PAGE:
Occam Cycle keeps things simple ... by doing away with the saddle
We've recently been hearing a lot about last-mile transit solutions – simple forms of transportation that people can use to travel short distances, going to and from train or bus stations. Compact folding bikes are a good example, as they can be carried on public transit vehicles. The Occam Cycle is optimized for that purpose, in that it has a very simple design ... just don't plan on sitting while you ride it.
That's right, the Occam has no saddle or seatpost. You have to stand for the whole ride. That's why it's not necessarily intended to be a long-distance, do-everything bike.
Not only does the elimination of the seat make it light (about 20 lb/9 kg) and extra-compact when folded, but it also simplifies the folding procedure – the adjustable-height handlebar stem just needs to be folded down via the flip of a lever, and that's it. It's like the setup on a folding scooter.
In another nod to simplicity, it has a singlespeed 52 x 9-tooth drivetrain. Other features include front and rear brakes (rim and drum types, respectively), and wide platform pedals to help spread the rider's standing weight across as much of their foot as possible.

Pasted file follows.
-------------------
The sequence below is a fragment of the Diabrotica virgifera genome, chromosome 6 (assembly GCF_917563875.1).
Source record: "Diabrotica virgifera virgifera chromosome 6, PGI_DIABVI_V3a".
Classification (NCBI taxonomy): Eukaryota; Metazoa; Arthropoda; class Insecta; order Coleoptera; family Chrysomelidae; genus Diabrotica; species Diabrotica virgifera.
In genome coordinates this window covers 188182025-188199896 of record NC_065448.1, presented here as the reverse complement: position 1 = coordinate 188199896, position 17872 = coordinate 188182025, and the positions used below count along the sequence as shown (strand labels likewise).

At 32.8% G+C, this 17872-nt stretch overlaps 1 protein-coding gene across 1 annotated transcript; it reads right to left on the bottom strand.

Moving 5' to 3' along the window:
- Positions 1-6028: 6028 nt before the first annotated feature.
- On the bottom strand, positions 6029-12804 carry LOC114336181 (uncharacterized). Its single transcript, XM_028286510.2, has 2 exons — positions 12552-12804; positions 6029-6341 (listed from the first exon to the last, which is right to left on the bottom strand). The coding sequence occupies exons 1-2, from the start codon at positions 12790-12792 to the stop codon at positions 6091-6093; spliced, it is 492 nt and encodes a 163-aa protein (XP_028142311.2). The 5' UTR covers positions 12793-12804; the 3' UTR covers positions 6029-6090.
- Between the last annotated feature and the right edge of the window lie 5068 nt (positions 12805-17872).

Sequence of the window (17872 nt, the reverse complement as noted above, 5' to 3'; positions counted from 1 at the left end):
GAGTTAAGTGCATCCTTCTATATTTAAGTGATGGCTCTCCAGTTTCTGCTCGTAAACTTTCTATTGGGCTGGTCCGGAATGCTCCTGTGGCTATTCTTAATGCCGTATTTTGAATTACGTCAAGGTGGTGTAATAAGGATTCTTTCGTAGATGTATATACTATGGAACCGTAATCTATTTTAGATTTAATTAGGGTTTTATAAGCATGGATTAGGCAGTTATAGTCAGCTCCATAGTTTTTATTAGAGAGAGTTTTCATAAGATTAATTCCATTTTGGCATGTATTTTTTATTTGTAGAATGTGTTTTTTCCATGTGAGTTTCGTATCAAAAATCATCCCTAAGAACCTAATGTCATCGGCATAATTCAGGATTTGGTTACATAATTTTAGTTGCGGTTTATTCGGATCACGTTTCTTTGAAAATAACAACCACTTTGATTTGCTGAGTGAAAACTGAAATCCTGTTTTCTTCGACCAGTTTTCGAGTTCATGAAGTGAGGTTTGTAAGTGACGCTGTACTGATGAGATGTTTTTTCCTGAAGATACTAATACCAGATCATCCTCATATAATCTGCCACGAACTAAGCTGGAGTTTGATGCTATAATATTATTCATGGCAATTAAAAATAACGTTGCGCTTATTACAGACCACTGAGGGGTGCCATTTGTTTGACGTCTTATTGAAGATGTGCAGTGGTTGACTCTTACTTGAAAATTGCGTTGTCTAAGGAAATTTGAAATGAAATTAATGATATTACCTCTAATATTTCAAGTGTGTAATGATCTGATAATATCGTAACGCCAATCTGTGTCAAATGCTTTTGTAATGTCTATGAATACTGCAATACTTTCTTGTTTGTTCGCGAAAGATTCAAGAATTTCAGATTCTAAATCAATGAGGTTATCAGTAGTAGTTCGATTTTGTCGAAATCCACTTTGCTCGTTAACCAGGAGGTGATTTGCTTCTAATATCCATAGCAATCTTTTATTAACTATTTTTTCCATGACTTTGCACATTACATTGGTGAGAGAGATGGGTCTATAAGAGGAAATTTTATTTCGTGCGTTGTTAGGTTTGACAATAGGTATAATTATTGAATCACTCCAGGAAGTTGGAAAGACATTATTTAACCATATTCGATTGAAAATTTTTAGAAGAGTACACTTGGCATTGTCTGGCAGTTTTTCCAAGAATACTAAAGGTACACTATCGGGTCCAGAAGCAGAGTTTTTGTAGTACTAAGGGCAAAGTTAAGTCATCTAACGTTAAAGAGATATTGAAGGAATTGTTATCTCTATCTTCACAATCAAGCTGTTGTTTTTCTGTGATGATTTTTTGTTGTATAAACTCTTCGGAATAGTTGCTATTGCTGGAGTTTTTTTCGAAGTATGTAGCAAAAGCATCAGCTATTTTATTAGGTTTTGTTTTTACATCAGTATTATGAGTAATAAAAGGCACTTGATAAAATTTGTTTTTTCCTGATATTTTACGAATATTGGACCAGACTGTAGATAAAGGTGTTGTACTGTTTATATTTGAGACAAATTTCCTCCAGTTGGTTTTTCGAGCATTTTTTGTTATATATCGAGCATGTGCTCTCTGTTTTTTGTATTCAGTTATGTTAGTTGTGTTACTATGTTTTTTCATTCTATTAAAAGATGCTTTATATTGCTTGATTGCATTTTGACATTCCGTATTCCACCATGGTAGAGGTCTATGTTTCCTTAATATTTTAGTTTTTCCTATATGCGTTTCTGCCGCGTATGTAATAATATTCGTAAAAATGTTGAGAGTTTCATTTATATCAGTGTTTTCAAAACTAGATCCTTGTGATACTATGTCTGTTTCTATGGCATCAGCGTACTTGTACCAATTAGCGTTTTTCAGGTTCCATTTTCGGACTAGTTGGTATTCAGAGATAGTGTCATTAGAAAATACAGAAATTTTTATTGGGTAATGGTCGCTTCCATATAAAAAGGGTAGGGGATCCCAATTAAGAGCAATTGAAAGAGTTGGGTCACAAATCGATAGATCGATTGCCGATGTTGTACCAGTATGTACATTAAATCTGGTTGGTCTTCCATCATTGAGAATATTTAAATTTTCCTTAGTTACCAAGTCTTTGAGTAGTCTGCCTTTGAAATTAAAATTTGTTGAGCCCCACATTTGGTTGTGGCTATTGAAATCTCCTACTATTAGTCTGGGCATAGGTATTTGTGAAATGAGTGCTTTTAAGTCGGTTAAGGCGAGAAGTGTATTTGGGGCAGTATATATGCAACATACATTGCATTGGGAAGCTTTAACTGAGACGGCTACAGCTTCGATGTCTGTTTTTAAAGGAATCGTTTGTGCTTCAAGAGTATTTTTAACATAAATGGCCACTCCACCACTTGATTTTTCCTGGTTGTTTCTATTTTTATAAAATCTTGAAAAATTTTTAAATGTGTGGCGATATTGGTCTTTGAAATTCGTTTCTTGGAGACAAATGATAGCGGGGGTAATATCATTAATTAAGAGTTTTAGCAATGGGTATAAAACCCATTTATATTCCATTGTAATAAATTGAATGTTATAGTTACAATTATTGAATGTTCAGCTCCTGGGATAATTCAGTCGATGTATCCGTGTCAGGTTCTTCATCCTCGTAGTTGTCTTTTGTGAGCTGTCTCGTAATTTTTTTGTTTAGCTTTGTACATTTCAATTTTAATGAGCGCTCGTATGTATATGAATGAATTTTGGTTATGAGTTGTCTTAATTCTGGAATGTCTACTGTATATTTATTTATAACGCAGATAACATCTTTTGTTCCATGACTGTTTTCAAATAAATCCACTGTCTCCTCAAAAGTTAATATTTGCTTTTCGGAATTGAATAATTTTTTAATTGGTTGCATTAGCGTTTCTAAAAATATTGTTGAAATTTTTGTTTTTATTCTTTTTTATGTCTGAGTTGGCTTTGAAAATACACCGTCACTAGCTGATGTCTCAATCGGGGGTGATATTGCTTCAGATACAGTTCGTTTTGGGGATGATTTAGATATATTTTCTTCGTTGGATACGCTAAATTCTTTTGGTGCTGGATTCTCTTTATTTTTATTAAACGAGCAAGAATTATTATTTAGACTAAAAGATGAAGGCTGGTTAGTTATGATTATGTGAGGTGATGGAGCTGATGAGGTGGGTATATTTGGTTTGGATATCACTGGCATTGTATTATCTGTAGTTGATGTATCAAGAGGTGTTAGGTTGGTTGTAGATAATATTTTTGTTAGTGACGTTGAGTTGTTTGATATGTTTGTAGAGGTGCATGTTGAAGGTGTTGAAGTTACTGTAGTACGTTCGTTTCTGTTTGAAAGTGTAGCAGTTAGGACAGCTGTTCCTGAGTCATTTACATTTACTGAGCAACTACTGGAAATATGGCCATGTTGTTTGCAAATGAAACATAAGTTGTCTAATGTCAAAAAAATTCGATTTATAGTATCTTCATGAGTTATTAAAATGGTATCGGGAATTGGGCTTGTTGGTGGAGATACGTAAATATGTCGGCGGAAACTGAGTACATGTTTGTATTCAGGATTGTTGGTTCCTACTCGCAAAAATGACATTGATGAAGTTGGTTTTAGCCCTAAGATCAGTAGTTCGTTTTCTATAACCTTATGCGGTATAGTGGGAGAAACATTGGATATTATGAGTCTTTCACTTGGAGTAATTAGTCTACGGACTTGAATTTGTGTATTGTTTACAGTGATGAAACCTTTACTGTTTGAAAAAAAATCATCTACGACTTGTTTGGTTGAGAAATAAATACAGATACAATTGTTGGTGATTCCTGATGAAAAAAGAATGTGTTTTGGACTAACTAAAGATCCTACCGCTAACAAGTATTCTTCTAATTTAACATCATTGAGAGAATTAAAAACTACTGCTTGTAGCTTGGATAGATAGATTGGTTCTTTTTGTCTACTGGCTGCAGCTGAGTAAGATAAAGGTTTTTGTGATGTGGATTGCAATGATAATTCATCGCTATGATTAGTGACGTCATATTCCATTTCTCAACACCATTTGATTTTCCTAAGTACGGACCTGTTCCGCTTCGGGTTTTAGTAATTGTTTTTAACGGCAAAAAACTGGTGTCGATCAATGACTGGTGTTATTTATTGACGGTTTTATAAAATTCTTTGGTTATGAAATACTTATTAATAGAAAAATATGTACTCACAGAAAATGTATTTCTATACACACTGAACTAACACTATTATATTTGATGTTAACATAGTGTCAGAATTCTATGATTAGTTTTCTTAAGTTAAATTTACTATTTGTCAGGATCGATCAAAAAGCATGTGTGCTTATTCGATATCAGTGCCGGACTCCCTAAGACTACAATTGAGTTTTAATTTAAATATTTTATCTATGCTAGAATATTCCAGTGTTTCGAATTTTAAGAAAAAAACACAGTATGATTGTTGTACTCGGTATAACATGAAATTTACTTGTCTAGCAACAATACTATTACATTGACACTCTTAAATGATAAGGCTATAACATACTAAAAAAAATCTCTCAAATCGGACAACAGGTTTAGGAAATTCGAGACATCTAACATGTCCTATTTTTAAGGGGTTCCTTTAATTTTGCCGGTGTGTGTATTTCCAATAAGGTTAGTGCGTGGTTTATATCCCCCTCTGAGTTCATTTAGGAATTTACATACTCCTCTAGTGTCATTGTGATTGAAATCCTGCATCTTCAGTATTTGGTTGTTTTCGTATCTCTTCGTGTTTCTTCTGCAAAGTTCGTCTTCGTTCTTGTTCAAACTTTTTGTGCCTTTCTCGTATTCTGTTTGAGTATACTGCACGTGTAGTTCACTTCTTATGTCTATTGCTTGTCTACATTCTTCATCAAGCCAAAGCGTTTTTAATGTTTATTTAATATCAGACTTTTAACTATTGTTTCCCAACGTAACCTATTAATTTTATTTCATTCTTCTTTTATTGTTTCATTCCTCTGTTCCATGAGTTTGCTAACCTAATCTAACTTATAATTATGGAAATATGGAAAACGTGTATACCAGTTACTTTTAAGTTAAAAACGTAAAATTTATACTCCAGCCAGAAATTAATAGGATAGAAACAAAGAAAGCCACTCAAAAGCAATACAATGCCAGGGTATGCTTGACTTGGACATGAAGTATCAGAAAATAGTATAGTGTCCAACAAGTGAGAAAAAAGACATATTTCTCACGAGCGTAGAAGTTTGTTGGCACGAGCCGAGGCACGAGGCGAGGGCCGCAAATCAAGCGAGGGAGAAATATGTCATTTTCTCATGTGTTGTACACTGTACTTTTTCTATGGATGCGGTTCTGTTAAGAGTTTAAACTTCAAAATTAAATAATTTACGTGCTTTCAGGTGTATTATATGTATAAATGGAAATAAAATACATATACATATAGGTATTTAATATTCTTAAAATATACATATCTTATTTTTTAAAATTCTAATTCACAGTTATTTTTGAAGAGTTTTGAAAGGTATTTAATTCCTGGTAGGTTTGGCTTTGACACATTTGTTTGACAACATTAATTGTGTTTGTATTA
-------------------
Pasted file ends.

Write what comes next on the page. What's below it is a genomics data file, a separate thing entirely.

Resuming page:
The designers of the Occam Cycle are currently raising production funds, on Kickstarter. A pledge of US$325 ($25 less than the planned retail price) will get you one, when and if they're ready to go. You can see the prototype in use, in the pitch video below.
And although many people might consider the concept of a stand-up bike to be rather ... goofy, it's certainly not unprecedented. The Dreamslide had no seat, and featured a pedaling mechanism that was reportedly optimized for riding while standing. The Kwiggle, on the other hand, has something sort of like a seat, to facilitate a semi-standing riding position.